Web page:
2024 is officially here and in the construction industry, companies are already gearing up for another year of new technologies and continued challenges. Here are 5 construction trends for 2024 to look out for.
1 | Emerging New Technologies
It’s no secret that technology was a hot topic in 2023, but you can expect the construction industry to start using even more new technologies in the new year.
Some emerging construction technologies to watch for in 2024:
- Drones– Companies can use drones to inspect the worksite for safety issues, they are especially useful for hard to reach areas. Drones can also be used for site mapping and security. They can even take high resolution images and create highly accurate topographical maps of the construction site.
- Wearable and worksite sensors– Worksite sensors can prevent accidents with GPS and biometric tracking. You can attach these smart sensors to worker’s PPE to track slips and falls, warn workers about hazards, and detect noise, dust, temperature, and hazardous substances.
- Robotics–Robots are increasingly being used in the construction industry. From 3D printing to rebar tying robots, our robot friends can help us with the most repetitive, backbreaking tasks. In 2024, construction companies are likely to focus on safety so expect to see more robots on the job-site.
2 | Push for Sustainability
The push for sustainable construction is likely to continue and intensify in 2024. Not only will there be even more demand for sustainable projects from consumers, but you can expect government environmental regulations to continue to evolve and increase. This can be challenging for construction companies as currently, sustainable construction comes at a higher initial cost. Luckily, as the industry continues to innovate, clean-running equipment and lower-carbon building practices will likely become more and more accessible and thus– less expensive.
Some sustainable construction innovations to look out for in 2024:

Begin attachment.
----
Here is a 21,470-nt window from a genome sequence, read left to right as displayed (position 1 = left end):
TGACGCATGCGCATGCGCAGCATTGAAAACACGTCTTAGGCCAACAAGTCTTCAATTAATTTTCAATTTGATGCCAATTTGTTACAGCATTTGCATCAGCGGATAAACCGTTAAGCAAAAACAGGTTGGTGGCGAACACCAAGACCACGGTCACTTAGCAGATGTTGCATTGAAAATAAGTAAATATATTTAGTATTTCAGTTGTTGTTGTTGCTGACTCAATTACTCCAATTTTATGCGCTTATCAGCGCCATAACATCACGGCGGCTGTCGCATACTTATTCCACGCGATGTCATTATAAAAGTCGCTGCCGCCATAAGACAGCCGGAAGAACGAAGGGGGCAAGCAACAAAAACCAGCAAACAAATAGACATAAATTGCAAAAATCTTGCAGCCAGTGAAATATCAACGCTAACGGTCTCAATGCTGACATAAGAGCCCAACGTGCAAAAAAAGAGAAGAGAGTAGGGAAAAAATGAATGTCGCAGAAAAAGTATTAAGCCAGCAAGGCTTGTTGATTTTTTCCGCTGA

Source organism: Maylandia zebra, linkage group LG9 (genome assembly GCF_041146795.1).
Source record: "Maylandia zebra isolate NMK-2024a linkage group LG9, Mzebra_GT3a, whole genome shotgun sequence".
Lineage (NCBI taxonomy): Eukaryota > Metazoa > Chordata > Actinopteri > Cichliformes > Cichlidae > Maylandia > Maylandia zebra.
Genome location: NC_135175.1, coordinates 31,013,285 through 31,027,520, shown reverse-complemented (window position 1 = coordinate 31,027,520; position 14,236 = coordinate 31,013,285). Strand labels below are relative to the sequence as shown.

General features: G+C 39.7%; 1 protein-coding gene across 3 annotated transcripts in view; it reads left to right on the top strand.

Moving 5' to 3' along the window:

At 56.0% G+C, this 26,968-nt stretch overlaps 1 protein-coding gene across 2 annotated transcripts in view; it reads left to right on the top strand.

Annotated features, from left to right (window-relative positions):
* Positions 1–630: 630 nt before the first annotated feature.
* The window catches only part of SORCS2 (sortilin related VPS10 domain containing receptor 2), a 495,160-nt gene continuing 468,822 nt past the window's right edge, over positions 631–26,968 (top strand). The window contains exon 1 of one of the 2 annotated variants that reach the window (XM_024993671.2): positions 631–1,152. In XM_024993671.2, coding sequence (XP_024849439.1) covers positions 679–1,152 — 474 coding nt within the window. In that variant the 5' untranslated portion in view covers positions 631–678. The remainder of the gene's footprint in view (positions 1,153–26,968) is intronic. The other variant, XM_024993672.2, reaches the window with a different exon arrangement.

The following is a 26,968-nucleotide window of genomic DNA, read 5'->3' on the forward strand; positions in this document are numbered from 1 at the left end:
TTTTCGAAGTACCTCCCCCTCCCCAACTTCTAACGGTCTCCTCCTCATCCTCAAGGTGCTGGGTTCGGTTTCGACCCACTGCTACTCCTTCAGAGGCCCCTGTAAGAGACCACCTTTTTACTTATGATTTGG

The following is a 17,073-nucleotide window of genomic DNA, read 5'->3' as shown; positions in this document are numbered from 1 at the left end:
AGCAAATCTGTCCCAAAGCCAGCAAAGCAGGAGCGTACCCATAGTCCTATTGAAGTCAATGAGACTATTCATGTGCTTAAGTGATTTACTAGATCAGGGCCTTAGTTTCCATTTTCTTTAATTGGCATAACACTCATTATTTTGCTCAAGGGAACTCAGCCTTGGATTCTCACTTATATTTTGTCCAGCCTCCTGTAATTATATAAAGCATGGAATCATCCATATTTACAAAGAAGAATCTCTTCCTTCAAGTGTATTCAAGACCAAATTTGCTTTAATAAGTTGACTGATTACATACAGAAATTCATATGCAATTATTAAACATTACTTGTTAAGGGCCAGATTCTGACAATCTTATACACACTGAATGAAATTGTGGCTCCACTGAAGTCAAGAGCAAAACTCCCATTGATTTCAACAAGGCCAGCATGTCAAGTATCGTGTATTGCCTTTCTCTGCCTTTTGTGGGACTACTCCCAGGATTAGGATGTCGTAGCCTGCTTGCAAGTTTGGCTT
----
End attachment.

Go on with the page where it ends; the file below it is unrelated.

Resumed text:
- Net-zero/ Zero Energy Buildings– Zero energy buildings are designed to consume as little energy as possible. The goal is for these buildings is to only produce as much energy as they can consume- i.e., produce zero carbon emissions. Net-zero buildings can improve air quality, reduce energy bills, and lower overall carbon emissions.
- Renewable energy integration– The construction industry is responsible for “39% of global energy-related carbon dioxide emissions.” To combat this, construction companies are integrating renewable energy technologies like passive building methods as well as solar, wind, and geothermal energy systems.
- Green materials– You can expect companies to use even more green materials in 2024. Materials like recycled construction materials, bamboo, reclaimed wood, sustainable steel, and rammed earth materials are all becoming increasingly popular.
3 | Connected Construction sites
In the new year expect construction sites to become even more connected through technology like wireless and digital communication systems. Many construction sites are installing technology systems that allow a network of workers, equipment, vehicles, and devices to communicate with each other and their organization in real time. This interconnectedness will lead to better communication about hazards, more accurate planning and coordination, reduce errors, and increase productivity.